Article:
We’re writing this from CapeTown, South Africa, from the 6th Annual Microsoft Innovative Education Forum. It’s the first day of the event, and we’re here with our Innovative Teachers Simon Horleston and Jan Webb, as well as Innovative Schools Calderglen High School (Scotland) and Huyton Arts and Sports Centre for Learning (England). If you’ve been reading this blog, you’ve heard us talk about this event and these fantastic educators many, many times.
This morning we listened to perhaps the two most inspirational Microsoft presenters I’ve heard in my many years at the company. Mteto Nyati, managing director of our South African subsidiary of Microsoft welcomed us to this spectacular country, and spoke from the heart about his upbringing “on the wrong side of the line” and how education has gotten him to where he is today.
Next, our worldwide vice president of education, Anthony Salcito, provided the opening keynote. He announced a new global collaboration between Microsoft Partners in Learning, the Smithsonian Institute in the United States, and Taking IT Global. (If you’ve been reading the blog, you’ll remember that the founder of Taking IT Global is speaking at our Innovative Education Forum in Manchester on 29-30 November.)
The partnership is called Shout and was inspired by one of our keynotes from last year’s Innovative Education Forum in Brazil. Last year we heard from Jean-Francois Rischard, author of the book High Noon: 20 Global Problems and 20 Years to Solve them. In his keynote, Rischard spoke about the 20 problems facing the world and how no one country can solve them alone.
Teachers and schools in Australia were inspired by this, and began working with Microsoft and Taking IT Global on a project around deforestation. That project has turned into the Shout network (www.shoutlearning.org), where teachers and students from around the world can collaborate on environmental problems - and impact real research being conducted by Smithsonian scientists.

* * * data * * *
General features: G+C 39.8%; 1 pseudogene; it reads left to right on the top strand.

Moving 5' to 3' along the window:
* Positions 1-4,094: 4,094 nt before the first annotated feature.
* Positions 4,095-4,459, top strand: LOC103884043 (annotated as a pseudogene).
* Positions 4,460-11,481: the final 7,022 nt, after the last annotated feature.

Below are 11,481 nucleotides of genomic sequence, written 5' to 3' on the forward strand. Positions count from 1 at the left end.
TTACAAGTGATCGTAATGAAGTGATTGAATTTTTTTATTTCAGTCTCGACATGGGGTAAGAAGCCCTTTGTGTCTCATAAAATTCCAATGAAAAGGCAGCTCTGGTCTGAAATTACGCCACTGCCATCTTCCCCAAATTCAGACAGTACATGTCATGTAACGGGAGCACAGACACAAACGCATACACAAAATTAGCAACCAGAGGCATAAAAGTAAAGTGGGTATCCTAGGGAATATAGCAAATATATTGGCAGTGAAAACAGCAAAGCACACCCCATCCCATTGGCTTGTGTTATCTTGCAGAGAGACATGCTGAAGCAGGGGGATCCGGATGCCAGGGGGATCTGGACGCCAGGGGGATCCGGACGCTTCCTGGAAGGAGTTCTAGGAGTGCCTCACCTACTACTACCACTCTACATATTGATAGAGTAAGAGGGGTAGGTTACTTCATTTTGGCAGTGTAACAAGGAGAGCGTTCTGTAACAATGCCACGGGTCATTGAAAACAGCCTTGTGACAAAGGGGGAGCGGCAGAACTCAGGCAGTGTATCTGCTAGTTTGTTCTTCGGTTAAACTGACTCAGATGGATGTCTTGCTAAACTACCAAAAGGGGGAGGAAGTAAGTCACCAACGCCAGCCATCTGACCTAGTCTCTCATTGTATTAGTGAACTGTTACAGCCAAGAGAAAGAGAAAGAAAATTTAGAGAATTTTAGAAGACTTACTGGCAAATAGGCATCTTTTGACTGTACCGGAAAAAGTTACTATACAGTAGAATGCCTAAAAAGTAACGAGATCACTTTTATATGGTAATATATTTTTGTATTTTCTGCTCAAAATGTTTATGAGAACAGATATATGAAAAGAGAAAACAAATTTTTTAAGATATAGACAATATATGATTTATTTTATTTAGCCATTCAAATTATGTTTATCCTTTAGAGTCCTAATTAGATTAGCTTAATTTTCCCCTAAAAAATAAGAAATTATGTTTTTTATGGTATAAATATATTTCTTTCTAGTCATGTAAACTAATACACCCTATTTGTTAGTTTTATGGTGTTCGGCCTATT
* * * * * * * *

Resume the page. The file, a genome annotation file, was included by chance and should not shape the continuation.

Every month there will be webcasts, curriculum materials and a new challenge on the Shout community. The first challenge is around deforestation, and students in South African schools are already measuring the circumference of trees near them and adding data to a global repository accessible by researchers at the Smithsonian institute.
One of the head teachers from Australia who began this project speaks about it as “connecting peers with a purpose” around an activity and then watching the work and collaboration take on a life of its own.
I’m not doing this exciting project justice, so I recommend that you go to the Shout website www.shoutlearning.org and check it out for yourself. You can also follow Shout on Twitter @shoutlearning.org
If you like what you see and want to learn more, come to our Innovative Education Forum on the 30th November in Manchester, where Michael Furdyk and Mandeep Atwal of Taking IT Global will be giving a keynote and interactive workshop on Taking IT Global and Shout. (For more information or to register for the forum, go to the Partners in Learning Network at http://uk.partnersinlearningnetwork.com)
We’ll have more from South Africa as the week continues. Stay tuned!